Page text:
New York City Politics
Publication Year: 2007
Most experts consider economic development to be the dominant factor influencing urban politics. They point to the importance of the finance and real estate industries, the need to improve the tax base, and the push to create jobs. Bruce F. Berg maintains that there are three forces which are equally important in New York City politics:
- Economic development.
- The city’s relationships with the state and the federal governments, which influence taxation, revenue, and public policy responsibilities.
- New York City’s racial and ethnic diversity, resulting in calls for representation, recognition, and equity in the delivery of services.
Berg’s focus is on all three forces, as well as the interplay among them.
Along the way, Berg covers a range of topics, including the Dinkins, Giuliani, and Bloomberg administrations; the battles over sports arenas; party politics; rising immigrant groups and the role of their leaders; changes to the city’s charter; and New York City politics in the post-9/11 era.
An engaging look at the complex nature of urban politics, this book is the only one of its kind to offer a comprehensive narrative of the challenges, frustrations, and successes of New York’s governing institutions, and their prospects for meeting the city’s long-term needs.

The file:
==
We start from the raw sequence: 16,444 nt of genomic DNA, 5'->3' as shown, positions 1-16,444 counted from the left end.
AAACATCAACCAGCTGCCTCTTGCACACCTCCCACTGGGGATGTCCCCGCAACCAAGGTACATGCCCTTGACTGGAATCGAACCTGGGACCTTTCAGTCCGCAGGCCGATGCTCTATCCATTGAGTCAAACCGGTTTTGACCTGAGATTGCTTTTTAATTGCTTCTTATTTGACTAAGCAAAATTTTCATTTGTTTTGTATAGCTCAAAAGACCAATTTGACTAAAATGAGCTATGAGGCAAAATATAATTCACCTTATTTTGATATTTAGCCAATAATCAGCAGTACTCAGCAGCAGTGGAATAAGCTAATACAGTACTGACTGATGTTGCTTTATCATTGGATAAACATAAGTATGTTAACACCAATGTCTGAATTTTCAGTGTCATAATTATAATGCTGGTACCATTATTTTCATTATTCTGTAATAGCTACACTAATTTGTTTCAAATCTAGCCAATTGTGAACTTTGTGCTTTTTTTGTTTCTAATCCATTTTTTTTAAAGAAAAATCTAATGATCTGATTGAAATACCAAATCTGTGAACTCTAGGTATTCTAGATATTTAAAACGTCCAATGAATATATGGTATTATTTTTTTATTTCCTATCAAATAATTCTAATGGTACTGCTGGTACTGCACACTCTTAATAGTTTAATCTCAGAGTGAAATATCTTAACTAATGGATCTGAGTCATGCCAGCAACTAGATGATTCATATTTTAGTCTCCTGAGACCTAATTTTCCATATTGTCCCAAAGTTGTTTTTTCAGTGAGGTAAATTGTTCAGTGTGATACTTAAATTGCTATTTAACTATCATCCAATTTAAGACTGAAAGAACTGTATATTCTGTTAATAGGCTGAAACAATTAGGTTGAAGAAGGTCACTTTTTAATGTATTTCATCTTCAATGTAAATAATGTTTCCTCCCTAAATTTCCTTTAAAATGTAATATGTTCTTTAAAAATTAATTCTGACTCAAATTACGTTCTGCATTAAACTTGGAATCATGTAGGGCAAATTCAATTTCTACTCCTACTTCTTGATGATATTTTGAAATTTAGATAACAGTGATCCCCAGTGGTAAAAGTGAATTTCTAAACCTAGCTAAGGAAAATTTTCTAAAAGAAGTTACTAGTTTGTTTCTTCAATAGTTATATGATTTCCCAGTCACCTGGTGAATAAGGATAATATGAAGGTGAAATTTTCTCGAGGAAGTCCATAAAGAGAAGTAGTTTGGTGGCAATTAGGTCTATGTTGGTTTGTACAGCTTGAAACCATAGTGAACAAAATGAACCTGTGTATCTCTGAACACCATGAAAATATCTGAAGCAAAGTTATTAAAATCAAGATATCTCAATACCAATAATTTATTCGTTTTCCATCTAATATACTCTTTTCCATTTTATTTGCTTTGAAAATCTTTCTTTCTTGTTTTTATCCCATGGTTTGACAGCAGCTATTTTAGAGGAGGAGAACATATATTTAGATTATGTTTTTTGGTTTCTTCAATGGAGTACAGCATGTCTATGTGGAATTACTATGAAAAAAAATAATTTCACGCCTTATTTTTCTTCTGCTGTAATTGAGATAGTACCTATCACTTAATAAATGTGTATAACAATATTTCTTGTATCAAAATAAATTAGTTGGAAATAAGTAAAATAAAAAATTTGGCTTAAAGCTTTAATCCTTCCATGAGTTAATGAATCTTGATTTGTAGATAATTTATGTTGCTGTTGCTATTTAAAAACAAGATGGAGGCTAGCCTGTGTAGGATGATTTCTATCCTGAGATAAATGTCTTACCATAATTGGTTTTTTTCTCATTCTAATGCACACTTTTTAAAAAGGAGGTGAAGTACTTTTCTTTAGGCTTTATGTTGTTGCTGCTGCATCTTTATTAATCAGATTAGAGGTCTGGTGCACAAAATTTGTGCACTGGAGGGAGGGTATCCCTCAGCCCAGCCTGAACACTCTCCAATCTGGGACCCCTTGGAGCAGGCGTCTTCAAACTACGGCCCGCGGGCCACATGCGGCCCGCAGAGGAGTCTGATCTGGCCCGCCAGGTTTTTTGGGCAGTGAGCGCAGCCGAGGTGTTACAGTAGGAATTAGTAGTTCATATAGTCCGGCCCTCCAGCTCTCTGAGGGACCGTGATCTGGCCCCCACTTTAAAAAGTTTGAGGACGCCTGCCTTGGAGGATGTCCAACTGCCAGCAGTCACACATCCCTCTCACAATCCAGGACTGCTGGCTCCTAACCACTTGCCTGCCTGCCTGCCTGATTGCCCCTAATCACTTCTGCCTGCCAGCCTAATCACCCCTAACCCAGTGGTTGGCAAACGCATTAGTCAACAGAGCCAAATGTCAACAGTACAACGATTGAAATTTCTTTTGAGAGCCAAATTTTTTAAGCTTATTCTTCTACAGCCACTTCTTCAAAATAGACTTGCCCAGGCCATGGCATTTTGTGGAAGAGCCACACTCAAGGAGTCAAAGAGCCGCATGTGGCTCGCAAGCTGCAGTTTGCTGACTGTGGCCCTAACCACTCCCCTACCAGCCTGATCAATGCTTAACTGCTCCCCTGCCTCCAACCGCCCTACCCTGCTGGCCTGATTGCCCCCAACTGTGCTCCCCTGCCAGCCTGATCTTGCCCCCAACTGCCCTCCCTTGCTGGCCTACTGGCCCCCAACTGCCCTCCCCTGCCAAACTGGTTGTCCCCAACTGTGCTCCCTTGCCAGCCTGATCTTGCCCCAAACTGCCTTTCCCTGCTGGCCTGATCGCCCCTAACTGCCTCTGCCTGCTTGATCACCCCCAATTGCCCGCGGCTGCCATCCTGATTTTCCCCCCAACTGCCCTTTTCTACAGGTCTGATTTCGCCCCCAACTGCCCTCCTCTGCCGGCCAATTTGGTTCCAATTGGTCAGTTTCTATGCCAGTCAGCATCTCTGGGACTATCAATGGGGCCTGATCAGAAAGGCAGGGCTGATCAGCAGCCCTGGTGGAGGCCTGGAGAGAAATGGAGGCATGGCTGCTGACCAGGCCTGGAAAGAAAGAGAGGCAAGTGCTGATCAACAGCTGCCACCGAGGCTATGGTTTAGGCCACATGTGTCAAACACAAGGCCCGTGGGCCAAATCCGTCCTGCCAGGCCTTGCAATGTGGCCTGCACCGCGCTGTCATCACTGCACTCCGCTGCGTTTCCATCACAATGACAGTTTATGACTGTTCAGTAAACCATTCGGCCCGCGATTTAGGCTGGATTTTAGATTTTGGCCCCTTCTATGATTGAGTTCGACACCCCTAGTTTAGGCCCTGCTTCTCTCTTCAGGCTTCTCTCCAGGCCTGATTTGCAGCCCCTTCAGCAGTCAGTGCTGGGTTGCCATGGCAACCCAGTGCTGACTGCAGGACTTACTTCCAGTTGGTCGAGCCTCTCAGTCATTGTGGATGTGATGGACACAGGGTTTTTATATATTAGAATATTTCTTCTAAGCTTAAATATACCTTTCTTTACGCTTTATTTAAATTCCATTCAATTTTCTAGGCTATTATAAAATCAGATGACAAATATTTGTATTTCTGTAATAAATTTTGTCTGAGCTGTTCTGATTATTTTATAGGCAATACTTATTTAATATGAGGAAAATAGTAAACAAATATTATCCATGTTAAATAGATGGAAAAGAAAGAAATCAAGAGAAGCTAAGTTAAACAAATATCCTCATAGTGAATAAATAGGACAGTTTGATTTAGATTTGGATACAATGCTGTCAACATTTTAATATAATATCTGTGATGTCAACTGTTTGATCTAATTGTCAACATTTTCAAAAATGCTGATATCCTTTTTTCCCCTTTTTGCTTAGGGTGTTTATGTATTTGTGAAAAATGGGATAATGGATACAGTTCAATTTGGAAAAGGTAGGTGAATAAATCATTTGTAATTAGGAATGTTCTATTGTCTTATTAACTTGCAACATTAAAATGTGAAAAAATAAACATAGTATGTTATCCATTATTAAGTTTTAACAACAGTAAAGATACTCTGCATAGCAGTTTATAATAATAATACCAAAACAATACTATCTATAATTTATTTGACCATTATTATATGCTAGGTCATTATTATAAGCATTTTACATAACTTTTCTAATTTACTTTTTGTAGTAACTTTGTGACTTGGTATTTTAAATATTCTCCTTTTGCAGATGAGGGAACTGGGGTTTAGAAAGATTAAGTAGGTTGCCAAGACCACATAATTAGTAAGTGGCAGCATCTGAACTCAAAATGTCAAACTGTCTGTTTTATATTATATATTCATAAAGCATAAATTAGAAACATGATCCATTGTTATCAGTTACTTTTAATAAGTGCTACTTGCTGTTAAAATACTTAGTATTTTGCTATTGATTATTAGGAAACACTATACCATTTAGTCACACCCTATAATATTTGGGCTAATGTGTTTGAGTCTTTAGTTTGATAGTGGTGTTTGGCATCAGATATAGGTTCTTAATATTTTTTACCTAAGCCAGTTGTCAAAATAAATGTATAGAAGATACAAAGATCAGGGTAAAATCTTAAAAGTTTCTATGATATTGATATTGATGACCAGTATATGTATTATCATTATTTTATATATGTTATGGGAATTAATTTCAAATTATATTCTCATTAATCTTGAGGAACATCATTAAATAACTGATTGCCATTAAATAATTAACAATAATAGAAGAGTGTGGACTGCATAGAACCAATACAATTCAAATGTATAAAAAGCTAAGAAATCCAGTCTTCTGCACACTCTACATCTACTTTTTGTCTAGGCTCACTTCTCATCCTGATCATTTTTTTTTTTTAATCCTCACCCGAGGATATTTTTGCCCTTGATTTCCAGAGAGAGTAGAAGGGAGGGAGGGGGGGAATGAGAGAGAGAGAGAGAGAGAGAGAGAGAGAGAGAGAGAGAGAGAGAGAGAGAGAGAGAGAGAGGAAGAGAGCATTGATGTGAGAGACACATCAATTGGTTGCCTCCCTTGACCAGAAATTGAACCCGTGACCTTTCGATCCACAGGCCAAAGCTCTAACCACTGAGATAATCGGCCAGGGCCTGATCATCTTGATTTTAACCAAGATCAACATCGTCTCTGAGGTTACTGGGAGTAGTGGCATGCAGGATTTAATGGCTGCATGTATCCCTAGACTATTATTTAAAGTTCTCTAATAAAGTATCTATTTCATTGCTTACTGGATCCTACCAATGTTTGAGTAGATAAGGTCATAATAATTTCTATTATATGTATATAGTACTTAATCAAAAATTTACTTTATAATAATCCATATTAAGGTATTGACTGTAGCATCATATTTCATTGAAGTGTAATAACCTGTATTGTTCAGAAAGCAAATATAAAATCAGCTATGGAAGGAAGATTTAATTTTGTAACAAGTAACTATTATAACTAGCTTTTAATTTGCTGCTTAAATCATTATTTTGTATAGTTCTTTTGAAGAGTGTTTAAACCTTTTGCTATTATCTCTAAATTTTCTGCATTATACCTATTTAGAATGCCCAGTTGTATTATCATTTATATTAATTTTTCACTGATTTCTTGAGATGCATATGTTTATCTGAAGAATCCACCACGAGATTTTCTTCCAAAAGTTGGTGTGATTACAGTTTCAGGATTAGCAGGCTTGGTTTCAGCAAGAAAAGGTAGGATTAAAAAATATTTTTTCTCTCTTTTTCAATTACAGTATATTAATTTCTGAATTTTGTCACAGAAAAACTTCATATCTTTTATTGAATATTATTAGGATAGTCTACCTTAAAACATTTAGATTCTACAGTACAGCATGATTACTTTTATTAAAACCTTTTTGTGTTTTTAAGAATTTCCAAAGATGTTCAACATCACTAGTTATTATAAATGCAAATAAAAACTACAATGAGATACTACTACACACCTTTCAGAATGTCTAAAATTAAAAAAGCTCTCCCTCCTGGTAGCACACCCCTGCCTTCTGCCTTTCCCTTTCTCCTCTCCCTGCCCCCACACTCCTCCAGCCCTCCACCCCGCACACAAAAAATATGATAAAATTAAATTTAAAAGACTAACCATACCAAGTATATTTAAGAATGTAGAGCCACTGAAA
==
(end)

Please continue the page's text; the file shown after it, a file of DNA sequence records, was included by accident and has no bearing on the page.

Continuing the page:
Published by: Rutgers University Press
Title Page, Copyright
I became interested in urban politics while taking courses with David Caputo at Purdue University and with Bernard Ross and Wayne Hoffman at American University. I was fortunate to be a graduate student studying urban politics at the time of the New York City fiscal crisis. At that point, my study of urban politics and New York City politics became nearly synonymous. Teaching and living in New...
Chapter 1: Introduction
At the beginning of the twenty-first century, the governance of American cities is influenced by a variety of forces. These forces include the fiscal needs of the cities’ political systems and the constraints that affect the systems’ ability to raise revenue; the cities’ position in the American federal system; and the increasing...